Facts About Wyoming

 

The state of Wyoming is located in the western United States. It shares state lines with Idaho, Utah, South Dakota, Nebraska, Montana, and Colorado. Wyoming is the tenth largest state in the United States with an area of ​​97,814 square miles. It is the 50th most populous state in the United States with around 582,658 inhabitants and is ranked the 49th most populous state. Prior to European exploration and settlement, the Wyoming region was inhabited by various Indian tribes. Both the Spaniards and the Mexicans claimed Wyoming land, but in 1848 it was ceded to the United States. In 1865 it became the Territory of Wyoming, and in 1890 Wyoming joined the Union, becoming the 44th state in the United States.


Wyoming is the least populous state in the country, even though it’s the 10th largest by area.


It is believed that the name Wyoming is derived from the word 'Maughwauwama' which is a Delaware Indian word that means 'large plains'.


According to census records, approximately 586,000 people live within its 97,818 square miles. 


Wyoming's state nickname is the 'Equality State'.


The outlaw Harry Alonzo Longabaugh, a.k.a. The Sundance Kid, took his nickname from the town of Sundance, Wyoming, where he was jailed at the age of 15 for stealing a horse.


The state motto for Wyoming is 'Equal Rights'.


Most of Yellowstone, the nation’s first National Park, lies within the borders of Wyoming. Established in 1872, 44 years before there was a National Park Service, the park hosts nearly 4 million visitors each year.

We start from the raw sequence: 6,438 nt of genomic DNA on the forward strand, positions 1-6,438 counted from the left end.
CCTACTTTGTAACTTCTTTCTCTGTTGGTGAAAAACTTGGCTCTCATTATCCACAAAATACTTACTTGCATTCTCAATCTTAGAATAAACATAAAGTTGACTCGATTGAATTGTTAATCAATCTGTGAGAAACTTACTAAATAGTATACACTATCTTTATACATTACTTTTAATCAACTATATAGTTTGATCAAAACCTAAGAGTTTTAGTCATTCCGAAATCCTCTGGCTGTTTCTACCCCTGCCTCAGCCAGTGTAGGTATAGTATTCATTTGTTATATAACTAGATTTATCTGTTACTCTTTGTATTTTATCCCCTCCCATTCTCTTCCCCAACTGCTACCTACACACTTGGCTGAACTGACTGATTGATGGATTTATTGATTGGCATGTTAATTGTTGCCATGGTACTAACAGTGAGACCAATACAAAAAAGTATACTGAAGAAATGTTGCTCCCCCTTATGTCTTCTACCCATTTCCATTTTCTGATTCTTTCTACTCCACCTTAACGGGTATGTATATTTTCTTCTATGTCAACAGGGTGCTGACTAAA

Wyoming's state song is 'Wyoming'.


Abstract expressionist painter Jackson Pollock was born in Cody, Wyoming, a town named after the man who helped establish it, William Frederick "Buffalo Bill" Cody.


Wyoming's state flag was officially adopted in 1917 and features white bison, the state seal and a blue background with red and white borders.


There are reportedly only two escalators in the entire state, and both are located in the town of Casper.


Wyoming's state capital and largest city are both Cheyenne.


The mythical creature known as the jackalope was "born" in the 1930s when, in Douglas, Wyoming, Douglas Herrick and his brother Ralph decided to add antlers to a dead jackrabbit they had taxidermied.


Residents of Wyoming are referred to as Wyomingites.


There is no Brokeback Mountain in Wyoming.


Wyoming's state bird is the western meadowlark.


President Theodore Roosevelt declared Devils Tower National Monument the nation’s first National Monument as a part of the Antiquities Act of 1906.


Wyoming's state mammal is the buffalo (bison) and the state fish is the cutthroat trout.


The famous movie, Rocky IV was filmed in Wyoming.


Wyoming's state reptile is the horned lizard and the state dinosaur is the triceratops.


Wyoming is also one of only a handful of states with an official state dinosaur. An elementary school chose Triceratops to represent the state back in 1994.


Wyoming's state flower is the Indian paintbrush and the state tree is the Plains cottonwood.


There is only one public four-year educational institution in the state, the University of Wyoming.


Major rivers in Wyoming include the North Platte River, Powder River, Belle Fourche River, Green River, and Bighorn River.


In 2013, the tiny outpost of Buford, Wyoming was sold for $900,000 after its only resident decided to move away to be closer to his son.